Decision that virtually immunizes investment and corporate managers against civil fraud actions by investors and the SEC when they knowingly lie to the investing public in certain easily replicated circumstances.
This ruling follows a similar 2008 decision (Stoneridge) that grants immunity from investor accountability to managerial advisers – accountants, lawyers, financial consultants – who aid and abet or otherwise knowingly help investment and corporate managers lie in financial and other statements.
Like the two-faced Roman god Janus from whom the defendant mutual fund in this case
took its name, our highest court acting in the name of Justice has declared an already privileged class of financial and corporate executives to be above the law when they defraud the public — if they follow the easy to read “road maps” to loopholes spelled-out for them in the Janus and Stoneridge decisions.
Reminiscent of then President Clinton’s pedantic and inventive definition of the word “it” (as in “was ‘it’ sex?”) while being deposed in the Monica Lewinsky matter, Justice Clarence Thomas relied on a narrow, counter-intuitive definition of the word “make” (as in “who ‘makes’ a fraudulent corporate statement?”) in the Janus opinion he wrote with the concurrence of Justices Roberts, Scalia, Alito and Kennedy. Justice Stephen Breyer in his dissenting opinion, joined by Justices Ginsburg, Sotomayor and Kagan, said Justice Clarence’s definition of “make” does not comport with the English language.
Here, in part, is what the Free Online Dictionary says “make” means:
1. To cause to exist or happen; bring about; create: made problems for us; making a commotion.
2. To bring into existence by shaping, modifying, or putting together material; construct: make a dress; made a stone wall.
Justice Thomas said that only the highest corporate authority (a Board of Directors, for instance) can “make” a statement as the corporate entity. Executives in subsidiaries or corporate officers who clearly “bring a statement into existence” by putting it together and then say or write the statement on behalf of the corporate entity cannot be held accountable for “making” a corporate statement, in the world described in Janus.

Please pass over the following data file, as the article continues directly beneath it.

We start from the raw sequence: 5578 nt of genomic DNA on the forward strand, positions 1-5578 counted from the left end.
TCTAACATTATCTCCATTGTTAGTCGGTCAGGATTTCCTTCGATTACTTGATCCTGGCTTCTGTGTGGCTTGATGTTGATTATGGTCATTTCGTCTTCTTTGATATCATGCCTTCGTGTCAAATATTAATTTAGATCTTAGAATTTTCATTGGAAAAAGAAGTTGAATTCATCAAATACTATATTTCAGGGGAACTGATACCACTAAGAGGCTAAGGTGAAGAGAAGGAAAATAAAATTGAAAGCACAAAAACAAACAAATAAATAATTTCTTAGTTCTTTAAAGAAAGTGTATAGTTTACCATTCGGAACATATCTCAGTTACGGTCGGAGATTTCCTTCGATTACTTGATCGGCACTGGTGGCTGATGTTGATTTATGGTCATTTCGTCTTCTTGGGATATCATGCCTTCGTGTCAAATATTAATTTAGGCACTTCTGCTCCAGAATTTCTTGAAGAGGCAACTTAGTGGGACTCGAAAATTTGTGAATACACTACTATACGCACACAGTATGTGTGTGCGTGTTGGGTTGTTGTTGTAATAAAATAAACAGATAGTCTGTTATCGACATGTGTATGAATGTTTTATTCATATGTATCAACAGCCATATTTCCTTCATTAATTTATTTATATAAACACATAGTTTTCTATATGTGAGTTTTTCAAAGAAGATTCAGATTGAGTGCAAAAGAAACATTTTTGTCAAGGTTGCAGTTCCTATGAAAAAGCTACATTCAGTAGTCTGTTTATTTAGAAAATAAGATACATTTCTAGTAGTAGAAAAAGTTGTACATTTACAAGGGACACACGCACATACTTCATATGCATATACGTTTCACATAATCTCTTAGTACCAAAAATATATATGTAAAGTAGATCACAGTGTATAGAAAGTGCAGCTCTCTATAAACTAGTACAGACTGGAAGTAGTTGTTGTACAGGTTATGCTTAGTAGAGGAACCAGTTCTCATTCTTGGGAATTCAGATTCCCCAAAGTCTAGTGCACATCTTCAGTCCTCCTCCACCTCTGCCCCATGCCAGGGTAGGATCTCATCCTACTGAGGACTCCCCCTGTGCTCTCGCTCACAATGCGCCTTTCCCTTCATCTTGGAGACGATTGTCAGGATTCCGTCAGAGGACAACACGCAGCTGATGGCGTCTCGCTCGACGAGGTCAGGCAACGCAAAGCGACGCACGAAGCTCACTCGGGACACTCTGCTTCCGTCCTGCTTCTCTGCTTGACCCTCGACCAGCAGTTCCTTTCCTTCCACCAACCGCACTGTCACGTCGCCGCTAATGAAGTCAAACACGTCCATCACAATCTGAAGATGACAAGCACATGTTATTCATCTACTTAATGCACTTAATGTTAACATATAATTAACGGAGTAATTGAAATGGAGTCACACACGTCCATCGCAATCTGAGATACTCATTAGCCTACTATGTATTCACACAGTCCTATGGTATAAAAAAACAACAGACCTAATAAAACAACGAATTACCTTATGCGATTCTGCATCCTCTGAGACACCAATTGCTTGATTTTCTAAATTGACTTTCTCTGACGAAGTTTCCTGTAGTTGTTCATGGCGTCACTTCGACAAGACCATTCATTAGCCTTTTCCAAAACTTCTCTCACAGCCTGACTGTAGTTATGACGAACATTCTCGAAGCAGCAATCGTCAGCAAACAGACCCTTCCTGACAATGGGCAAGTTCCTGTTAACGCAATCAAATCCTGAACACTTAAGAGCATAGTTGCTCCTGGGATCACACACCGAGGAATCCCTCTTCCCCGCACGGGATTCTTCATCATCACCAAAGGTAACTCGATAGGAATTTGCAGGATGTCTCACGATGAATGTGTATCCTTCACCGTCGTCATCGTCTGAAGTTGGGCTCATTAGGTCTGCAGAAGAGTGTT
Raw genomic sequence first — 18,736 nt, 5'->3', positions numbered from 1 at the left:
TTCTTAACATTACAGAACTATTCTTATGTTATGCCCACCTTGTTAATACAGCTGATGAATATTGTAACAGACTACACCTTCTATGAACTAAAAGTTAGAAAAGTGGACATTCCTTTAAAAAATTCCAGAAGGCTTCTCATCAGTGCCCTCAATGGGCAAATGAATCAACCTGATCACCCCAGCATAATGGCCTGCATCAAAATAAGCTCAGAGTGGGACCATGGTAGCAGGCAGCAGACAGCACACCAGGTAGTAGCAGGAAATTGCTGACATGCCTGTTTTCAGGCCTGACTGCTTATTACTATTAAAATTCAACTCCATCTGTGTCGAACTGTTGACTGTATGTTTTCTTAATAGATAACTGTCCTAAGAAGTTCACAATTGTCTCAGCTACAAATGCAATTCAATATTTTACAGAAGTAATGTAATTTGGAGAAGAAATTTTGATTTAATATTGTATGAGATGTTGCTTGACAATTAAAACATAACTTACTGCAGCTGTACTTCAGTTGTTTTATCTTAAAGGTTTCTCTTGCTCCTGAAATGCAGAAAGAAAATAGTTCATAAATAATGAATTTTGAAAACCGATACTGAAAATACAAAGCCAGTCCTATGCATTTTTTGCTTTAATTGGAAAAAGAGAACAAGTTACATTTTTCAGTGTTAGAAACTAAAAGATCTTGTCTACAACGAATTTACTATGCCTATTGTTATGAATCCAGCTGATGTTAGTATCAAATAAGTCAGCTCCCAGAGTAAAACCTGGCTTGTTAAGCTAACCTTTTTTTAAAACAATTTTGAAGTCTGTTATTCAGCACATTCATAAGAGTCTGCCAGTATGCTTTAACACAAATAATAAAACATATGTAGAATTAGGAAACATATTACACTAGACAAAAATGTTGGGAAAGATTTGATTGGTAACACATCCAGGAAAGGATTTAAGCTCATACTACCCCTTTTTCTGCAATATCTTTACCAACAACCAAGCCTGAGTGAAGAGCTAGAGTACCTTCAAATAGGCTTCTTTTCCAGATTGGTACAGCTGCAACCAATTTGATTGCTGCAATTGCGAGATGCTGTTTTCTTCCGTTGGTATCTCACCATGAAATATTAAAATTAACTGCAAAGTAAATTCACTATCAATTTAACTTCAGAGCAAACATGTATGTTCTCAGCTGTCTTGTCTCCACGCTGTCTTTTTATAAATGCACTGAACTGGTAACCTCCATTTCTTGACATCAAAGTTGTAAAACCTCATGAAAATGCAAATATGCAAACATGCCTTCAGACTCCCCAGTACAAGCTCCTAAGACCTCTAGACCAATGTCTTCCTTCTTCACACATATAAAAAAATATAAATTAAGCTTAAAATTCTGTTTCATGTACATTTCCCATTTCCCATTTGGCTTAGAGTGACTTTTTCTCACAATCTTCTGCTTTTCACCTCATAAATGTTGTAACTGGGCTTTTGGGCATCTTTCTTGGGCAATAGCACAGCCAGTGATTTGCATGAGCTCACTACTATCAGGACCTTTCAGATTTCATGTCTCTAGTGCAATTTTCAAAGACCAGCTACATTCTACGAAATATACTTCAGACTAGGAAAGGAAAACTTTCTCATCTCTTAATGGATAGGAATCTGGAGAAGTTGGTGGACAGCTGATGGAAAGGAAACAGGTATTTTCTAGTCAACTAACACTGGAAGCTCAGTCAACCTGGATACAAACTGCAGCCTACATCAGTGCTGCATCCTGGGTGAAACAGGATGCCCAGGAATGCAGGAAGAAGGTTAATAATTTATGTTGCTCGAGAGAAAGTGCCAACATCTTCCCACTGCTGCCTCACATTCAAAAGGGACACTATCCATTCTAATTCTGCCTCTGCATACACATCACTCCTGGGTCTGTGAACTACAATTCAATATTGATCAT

Justice Breyer explains:
[I]n the majority’s view, only ‘the person or entity with ultimate authority over the statement, including its content and whether and how to communicate it’ can ‘make’ a statement within the terms of Rule 10b–5 [the provision of securities law addressing fraudulent statements]. In my view, however, the majority has incorrectly interpreted the Rule’s word ‘make.’ Neither common English nor this Court’s earlier cases limit the scope of that word to those with ‘ultimate authority’ over a statement’s content. To the contrary, both language and case law indicate that, depending upon the circumstances, a management company, a board of trustees, individual company officers, or others, separately or together, might ‘make’ statements contained in a firm’s prospectus—even if a board of directors has ultimate content-related responsibility. And the circumstances here are such that a court could find that Janus Management made the statements in question. (Source)
Justice Breyer provides two examples of people “making” statements on behalf of a higher authority that nevertheless present that authority’s views:
The ruling may have ramifications well beyond the mutual fund industry, said William Birdthistle, a professor who specializes in investment fund law and securities regulation at Chicago-Kent College of Law. ‘It’s a blueprint for operating companies to see what the investment companies are doing and to make themselves as bulletproof as the investment advisers,’ said Birdthistle, who filed a brief backing the Janus shareholders. (Source)
And, THOMSON REUTERS’ commentator Reynolds Holding sums up this problem in a short headline: Supremes Show Fund Bosses How to Skirt Fraud.
What do the Little People Think? Putting Money in Mattresses
Early reaction from investors who read the first NEW YORK TIMES report on Janus is not encouraging for those who believe America’s capital markets (once the most honest in the world) play a vital, constructive role in financial and economic recovery and prosperity. Consider these e-mailed TIMES reader comments:
The majority in this case chose to limit shareholder rights. A give away to wall st., another reason why main st should stay away from wall st. We don’t need our hard earned money to go to these wall st cronies, where your money goes to die.
Between computerized trading algorithms that work on a time scale of nano-seconds, the rife insider trading, and now the Supreme Court colluding with the criminals, I am convinced that the market is completely rigged, and that ordinary investors are just cannon fodder for these predators (after all, someone has to be the loser for all these ‘winners’), so I have pulled all money out of the market–it’s a mug’s game. (Source)
So, in a one-two punch, this Court has eliminated all civil investor and federal liability for primary management actors in accounting and disclosure frauds (Janus) and private liability for those secondary professional advisory actors who knowingly assist managers in such frauds (Stoneridge decision in 2008).
More articles by Jeff McCord about investors and securities fraud and the need to improve investor protection can be read at The Investor Advocate